And finally there's:


Woody Allen's new film. We get one a year, and he had to put "wonder" in the title of the one that came out in the same year as four other "wonder" films (or five if you count Justice League).

I wonder which one will be the best?

All I know is that the four (or five) others have a tough act to follow after my beloved Wonder Woman.

Sunday, November 5, 2017

A critic out of sync

If being more and more out of sync with how others view the core aspects of your industry is a sign that you are slipping at your job, then I may be slipping as a film critic.

The Meyerowitz Stories (New and Selected) is just the latest example of how I am at odds with nearly the entire critical community on a prominent film.

Simply put, I thought this movie was shit. Noah Baumbach has been on a steady but increasingly steep decline since While We're Young, which has some very strong elements but a wrap-up that I thought was beneath him, and disturbingly conventional in its plotting and execution. I thought Mistress America was a misfire from start to finish, but has a couple moments that keep me from out-and-out hating it. And now we've landed on The Meyerowitz Stories, which I pretty much hated. But just as a favor to Mr. Baumbach, who has made many films I've loved, I refrained from giving it only a single star on Letterboxd. I went with 1.5.

If you look at Metacritic, though, this movie has a 79, which includes 38 positive reviews and only one mixed review.

How can other people see such a different movie to what I see when they watch this?

The dialogue is shamefully expository and stilted. The movie never starts with any kind of thesis what it's about, so when my wife and I had to pause it at the 13-minute mark to deal with our children, we asked ourselves before resuming "What's even going on here?" The directing is some of the worst I've seen lately, which is even stranger as people have been talking about how Adam Sandler deserves an Oscar nomination for this film (if he's eligible, which goes back to yesterday's post on whether Netflix films get theatrical releases). Sandler did not commit any obvious gaffes, but award-worthy? Come on. Dustin Hoffman, Ben Stiller and Emma Thompson are more obvious victims of the bad directing, and what was the point of putting Adam Driver in exactly one scene playing a character whose function was indeterminable? There are absurd set pieces that go nowhere and relate to nothing, and Baumbach also employs this technique where he cuts in the middle of a line of dialogue, apparently just to jar us and make us think he's doing something interesting. In short, this is a poorly constructed film with very few merits.

But, 38 positive reviews and one mixed review.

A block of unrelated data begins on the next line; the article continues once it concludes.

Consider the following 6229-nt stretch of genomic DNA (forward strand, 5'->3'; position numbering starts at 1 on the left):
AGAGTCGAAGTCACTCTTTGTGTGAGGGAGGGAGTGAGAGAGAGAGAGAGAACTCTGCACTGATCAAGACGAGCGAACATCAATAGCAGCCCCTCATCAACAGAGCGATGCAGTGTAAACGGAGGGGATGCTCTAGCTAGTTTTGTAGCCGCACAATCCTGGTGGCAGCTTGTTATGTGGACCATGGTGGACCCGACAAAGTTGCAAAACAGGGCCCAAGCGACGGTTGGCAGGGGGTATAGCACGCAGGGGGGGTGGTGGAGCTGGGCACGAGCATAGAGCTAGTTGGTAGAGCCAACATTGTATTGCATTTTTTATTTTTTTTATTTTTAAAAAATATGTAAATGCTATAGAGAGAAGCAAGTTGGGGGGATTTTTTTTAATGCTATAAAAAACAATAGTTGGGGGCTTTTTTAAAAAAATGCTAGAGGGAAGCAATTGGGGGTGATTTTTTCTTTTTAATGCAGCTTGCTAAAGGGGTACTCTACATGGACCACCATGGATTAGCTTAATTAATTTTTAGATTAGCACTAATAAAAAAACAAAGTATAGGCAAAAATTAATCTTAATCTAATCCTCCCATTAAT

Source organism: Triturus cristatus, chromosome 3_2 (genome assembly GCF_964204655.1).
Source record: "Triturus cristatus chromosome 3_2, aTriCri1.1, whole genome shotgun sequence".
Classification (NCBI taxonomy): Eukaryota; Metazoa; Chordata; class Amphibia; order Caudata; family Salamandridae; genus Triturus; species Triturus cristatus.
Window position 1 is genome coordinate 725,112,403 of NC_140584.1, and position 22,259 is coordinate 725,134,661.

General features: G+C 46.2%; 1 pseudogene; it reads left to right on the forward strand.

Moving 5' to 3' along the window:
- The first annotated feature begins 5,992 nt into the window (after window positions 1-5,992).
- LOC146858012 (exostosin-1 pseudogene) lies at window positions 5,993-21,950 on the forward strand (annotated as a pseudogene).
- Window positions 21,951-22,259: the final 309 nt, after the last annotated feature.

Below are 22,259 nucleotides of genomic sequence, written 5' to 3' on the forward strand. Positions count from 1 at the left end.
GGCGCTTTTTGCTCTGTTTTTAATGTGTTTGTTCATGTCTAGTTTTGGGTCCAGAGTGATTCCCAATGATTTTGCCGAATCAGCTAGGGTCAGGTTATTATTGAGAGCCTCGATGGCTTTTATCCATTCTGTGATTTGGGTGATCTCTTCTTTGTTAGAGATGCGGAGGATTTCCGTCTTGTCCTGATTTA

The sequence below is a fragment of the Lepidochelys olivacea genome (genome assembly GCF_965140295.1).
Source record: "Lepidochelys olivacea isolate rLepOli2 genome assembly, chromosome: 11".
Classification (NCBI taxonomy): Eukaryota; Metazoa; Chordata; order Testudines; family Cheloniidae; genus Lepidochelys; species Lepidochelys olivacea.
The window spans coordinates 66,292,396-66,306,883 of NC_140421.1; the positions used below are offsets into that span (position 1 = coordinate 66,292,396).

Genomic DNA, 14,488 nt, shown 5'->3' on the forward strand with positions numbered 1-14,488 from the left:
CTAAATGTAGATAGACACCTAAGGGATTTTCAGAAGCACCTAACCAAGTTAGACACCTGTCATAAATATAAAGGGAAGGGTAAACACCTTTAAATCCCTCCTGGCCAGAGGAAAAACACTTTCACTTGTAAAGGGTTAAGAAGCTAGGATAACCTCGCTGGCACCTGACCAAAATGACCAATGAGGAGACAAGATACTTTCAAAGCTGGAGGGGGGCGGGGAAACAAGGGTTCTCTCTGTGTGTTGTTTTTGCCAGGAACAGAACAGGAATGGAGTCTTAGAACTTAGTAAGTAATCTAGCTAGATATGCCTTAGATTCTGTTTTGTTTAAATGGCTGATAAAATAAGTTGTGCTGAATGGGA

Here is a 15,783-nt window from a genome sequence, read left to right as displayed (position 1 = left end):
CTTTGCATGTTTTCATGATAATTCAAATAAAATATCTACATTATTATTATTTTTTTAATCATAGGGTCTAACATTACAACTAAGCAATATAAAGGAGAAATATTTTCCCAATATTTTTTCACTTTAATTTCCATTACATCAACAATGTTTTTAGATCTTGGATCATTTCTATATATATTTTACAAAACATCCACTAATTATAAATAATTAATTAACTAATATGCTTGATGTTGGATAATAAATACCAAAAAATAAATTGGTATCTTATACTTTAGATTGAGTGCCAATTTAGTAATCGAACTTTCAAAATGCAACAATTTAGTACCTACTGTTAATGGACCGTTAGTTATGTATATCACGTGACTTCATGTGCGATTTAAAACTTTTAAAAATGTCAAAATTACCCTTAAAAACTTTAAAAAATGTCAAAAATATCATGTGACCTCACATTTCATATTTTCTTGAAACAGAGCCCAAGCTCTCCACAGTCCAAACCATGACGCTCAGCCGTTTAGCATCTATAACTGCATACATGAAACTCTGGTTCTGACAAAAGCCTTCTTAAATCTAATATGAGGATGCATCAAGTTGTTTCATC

When digging into the distribution of star ratings on Letterboxd, I found that it has 327 five star ratings, 1,042 4.5 star ratings, 3,161 four star ratings, 2,116 3.5 star ratings and 1,116 three star ratings. In short, 92% of its ratings could be construed as positive. It drops way off from there. I'm one of only 44 people who gave it 1.5 stars, and I was almost one of only 37 people to give it one star. (I guess I would have been one of 38 in that case.)

So, I'm out of sync with the rank and file cinephiles as well.

This wouldn't concern me quite as much if this had not also happened two other times within the past two weeks. And they weren't both instances of films I hated. One was one I really liked (dare I say loved?), that others hated.

The other one I hated came last Sunday, when I also issued 1.5 stars to Brigsby Bear, a precious bit of fakery that didn't make me laugh or feel anything. The distribution of positivity for this movie on Metacritic is strikingly similar. This one musters only a 68 to Meyerowitz' 79, but it has 25 reviews marked as positive, eight as mixed, and none negative. So if I were someone whose critical opinions were measured on Metacritic, I would be the only negative review for both of these movies.

Then there's the movie I really liked, which I am daring to tell you about a second time on this blog if you missed the first time: The Emoji Movie. You can just about flip the distribution of star ratings for this movie as for Meyerowitz. My rating of four stars (!) marks me as one of only 40 who gave the movie that star rating. That's compared to the 1,170 who gave it a half star.

Maybe The Emoji Movie isn't the best example. You have to expect a critic to be an outlier on certain movies. But taken in accumulation with some of my other recent judgments, it worries me.